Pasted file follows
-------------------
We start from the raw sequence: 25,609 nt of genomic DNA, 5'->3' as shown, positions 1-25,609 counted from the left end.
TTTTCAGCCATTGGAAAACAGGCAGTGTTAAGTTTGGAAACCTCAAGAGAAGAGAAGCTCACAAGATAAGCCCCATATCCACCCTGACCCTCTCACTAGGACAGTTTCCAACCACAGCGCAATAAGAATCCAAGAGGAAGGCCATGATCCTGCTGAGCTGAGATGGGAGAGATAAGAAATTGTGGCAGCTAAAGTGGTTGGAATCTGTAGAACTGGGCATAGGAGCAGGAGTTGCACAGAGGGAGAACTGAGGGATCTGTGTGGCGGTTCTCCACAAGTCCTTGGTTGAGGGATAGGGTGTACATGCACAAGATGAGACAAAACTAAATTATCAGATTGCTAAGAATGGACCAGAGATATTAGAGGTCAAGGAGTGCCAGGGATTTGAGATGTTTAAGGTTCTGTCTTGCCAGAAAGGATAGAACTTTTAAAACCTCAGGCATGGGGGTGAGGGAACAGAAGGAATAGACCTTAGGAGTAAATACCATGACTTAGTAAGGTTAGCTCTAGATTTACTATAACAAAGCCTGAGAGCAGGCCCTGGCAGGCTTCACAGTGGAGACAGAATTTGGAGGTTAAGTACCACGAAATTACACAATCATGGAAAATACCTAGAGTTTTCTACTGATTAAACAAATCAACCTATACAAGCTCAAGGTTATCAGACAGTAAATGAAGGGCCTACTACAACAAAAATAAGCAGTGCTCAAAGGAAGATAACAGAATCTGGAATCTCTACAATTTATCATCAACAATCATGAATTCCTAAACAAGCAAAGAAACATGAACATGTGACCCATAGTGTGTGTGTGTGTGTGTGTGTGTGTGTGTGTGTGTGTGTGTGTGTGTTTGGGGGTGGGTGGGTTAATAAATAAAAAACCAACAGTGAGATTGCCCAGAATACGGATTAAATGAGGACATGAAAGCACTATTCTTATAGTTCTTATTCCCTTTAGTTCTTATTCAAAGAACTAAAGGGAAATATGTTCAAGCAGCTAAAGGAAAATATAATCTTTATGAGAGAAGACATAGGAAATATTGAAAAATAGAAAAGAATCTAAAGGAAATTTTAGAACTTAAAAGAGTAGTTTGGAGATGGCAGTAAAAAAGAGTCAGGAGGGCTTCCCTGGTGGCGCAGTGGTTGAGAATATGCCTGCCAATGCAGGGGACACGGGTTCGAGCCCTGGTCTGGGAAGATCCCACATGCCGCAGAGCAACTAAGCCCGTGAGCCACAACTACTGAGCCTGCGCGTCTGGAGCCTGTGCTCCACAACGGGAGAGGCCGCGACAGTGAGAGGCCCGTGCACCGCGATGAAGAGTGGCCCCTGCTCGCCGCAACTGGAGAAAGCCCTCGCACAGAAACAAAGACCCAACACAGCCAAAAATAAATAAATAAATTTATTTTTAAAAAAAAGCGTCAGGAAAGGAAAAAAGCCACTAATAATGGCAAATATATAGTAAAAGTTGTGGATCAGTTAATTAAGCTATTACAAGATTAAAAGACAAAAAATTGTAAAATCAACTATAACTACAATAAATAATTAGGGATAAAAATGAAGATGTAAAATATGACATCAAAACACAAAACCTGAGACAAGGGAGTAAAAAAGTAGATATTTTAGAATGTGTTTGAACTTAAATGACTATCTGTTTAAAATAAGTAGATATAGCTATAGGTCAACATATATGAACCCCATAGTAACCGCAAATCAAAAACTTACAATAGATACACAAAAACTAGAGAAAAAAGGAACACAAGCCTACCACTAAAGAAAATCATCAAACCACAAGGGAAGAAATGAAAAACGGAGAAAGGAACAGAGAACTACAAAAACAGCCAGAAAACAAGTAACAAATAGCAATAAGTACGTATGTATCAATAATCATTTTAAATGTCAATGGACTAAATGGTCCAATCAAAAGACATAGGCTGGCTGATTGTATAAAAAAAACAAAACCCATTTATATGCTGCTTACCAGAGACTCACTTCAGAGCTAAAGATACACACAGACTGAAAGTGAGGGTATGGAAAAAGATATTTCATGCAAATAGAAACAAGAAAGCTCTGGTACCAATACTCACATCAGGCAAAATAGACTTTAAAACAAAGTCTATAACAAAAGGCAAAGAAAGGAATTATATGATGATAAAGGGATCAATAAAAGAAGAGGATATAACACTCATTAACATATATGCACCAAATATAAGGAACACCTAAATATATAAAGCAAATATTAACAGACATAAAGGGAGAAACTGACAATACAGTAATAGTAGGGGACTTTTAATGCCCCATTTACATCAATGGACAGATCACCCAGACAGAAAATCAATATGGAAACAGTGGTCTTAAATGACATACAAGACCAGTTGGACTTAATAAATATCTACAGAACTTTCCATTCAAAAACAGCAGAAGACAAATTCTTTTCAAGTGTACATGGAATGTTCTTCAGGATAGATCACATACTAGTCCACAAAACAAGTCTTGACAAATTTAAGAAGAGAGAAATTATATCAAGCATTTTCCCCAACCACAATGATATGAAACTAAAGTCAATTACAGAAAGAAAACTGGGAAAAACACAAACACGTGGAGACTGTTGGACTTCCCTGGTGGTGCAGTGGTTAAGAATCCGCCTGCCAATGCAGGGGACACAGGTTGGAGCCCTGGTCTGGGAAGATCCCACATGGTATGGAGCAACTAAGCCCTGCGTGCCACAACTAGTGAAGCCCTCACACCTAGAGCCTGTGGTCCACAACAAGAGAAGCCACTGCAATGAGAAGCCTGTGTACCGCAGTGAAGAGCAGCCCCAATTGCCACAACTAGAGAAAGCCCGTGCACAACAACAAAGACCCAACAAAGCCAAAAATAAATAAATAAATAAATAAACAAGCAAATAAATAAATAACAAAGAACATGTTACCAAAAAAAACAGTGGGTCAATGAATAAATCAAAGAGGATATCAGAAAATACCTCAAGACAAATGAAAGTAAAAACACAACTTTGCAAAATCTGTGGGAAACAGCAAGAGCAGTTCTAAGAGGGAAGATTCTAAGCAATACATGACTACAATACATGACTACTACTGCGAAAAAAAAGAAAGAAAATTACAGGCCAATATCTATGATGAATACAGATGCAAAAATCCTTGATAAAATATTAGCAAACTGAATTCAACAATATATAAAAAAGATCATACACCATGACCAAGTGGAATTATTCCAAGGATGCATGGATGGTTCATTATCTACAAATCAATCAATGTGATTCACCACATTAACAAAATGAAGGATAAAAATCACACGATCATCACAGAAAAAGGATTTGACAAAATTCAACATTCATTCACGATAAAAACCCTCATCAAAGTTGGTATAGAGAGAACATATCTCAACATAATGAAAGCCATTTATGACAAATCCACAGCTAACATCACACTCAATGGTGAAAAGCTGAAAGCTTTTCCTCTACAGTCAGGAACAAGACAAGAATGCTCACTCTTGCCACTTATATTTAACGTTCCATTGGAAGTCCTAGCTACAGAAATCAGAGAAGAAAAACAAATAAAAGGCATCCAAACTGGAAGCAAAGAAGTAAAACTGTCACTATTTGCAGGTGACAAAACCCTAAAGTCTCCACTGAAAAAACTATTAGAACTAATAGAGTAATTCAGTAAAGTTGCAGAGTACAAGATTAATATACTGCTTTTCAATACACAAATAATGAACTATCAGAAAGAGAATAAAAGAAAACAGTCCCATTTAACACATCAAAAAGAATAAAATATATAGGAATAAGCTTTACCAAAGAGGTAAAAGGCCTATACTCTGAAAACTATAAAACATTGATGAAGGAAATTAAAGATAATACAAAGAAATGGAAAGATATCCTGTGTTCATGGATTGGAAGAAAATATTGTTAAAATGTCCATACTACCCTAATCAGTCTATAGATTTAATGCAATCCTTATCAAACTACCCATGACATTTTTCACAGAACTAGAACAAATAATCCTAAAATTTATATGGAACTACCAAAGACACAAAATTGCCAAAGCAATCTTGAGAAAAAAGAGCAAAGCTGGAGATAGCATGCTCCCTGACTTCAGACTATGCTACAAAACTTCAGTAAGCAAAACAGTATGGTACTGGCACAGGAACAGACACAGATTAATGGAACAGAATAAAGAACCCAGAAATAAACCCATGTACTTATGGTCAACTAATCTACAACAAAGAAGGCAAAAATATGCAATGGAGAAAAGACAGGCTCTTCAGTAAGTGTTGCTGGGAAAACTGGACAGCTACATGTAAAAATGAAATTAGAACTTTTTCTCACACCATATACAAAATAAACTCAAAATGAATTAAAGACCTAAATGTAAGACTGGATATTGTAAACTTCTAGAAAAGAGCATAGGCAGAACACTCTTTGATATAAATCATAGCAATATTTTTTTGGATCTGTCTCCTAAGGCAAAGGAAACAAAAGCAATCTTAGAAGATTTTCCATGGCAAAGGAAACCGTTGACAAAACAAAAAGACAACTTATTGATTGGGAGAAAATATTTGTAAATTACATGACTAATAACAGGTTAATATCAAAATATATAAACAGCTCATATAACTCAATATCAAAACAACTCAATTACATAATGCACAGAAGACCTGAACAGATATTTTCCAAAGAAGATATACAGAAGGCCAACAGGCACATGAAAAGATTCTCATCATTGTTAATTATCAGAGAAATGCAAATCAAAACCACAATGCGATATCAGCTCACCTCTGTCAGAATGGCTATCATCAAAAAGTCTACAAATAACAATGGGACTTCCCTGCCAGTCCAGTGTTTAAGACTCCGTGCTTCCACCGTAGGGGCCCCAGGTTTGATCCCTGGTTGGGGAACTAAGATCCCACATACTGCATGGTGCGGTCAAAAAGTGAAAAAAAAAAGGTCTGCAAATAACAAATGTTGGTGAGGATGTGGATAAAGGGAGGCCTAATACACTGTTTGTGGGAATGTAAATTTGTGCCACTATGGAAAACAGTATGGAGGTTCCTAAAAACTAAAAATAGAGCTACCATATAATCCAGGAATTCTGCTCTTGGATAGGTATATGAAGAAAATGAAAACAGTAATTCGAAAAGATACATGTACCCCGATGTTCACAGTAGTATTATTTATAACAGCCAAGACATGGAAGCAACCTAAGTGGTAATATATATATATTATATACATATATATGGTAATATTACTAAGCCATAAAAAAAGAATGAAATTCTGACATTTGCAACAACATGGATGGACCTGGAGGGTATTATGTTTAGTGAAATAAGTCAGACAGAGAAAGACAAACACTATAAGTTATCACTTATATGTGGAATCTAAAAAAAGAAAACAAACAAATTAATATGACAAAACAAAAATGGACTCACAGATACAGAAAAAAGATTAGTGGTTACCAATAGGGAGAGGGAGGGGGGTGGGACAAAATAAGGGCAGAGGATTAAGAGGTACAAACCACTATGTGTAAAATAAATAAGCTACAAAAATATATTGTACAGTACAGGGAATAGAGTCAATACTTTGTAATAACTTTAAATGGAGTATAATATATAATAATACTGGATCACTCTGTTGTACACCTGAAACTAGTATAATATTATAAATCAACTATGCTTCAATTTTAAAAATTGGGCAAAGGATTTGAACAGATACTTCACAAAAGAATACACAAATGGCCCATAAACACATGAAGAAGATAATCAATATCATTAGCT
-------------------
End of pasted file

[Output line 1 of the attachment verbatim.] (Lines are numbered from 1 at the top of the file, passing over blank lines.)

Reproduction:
We start from the raw sequence: 25,609 nt of genomic DNA, 5'->3' as shown, positions 1-25,609 counted from the left end.